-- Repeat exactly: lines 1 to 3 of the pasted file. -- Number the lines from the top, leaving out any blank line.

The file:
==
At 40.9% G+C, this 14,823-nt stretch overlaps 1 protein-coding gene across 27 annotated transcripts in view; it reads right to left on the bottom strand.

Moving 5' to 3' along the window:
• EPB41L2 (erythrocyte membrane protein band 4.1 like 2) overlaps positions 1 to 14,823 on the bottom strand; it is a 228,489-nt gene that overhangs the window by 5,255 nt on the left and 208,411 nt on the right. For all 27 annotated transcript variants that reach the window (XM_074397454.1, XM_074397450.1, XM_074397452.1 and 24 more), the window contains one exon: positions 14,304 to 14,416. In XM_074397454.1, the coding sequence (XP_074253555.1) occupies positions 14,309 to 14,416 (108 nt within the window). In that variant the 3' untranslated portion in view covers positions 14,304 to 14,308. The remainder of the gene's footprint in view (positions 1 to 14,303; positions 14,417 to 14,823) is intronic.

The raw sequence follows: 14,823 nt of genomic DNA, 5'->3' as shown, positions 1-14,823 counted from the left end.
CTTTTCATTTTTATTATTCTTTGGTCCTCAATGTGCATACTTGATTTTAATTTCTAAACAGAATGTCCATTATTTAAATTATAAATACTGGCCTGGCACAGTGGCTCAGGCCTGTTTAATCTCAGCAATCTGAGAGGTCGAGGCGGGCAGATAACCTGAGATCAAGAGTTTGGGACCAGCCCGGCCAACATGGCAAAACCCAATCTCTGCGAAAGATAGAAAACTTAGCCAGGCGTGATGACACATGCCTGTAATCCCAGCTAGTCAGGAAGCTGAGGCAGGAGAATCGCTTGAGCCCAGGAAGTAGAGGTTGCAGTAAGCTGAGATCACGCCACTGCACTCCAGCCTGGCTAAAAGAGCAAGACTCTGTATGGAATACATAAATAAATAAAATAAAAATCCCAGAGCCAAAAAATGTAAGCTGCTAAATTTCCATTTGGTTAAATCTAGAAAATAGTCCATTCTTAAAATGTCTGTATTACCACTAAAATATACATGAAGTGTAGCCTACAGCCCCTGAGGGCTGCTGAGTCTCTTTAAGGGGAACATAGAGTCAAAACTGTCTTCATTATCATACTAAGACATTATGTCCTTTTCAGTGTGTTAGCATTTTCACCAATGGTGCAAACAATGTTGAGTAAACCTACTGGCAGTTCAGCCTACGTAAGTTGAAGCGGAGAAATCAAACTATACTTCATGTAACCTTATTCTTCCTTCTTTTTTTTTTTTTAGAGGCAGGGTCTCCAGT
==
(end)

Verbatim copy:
At 40.9% G+C, this 14,823-nt stretch overlaps 1 protein-coding gene across 27 annotated transcripts in view; it reads right to left on the bottom strand.

Moving 5' to 3' along the window:
• EPB41L2 (erythrocyte membrane protein band 4.1 like 2) overlaps positions 1 to 14,823 on the bottom strand; it is a 228,489-nt gene that overhangs the window by 5,255 nt on the left and 208,411 nt on the right. For all 27 annotated transcript variants that reach the window (XM_074397454.1, XM_074397450.1, XM_074397452.1 and 24 more), the window contains one exon: positions 14,304 to 14,416. In XM_074397454.1, the coding sequence (XP_074253555.1) occupies positions 14,309 to 14,416 (108 nt within the window). In that variant the 3' untranslated portion in view covers positions 14,304 to 14,308. The remainder of the gene's footprint in view (positions 1 to 14,303; positions 14,417 to 14,823) is intronic.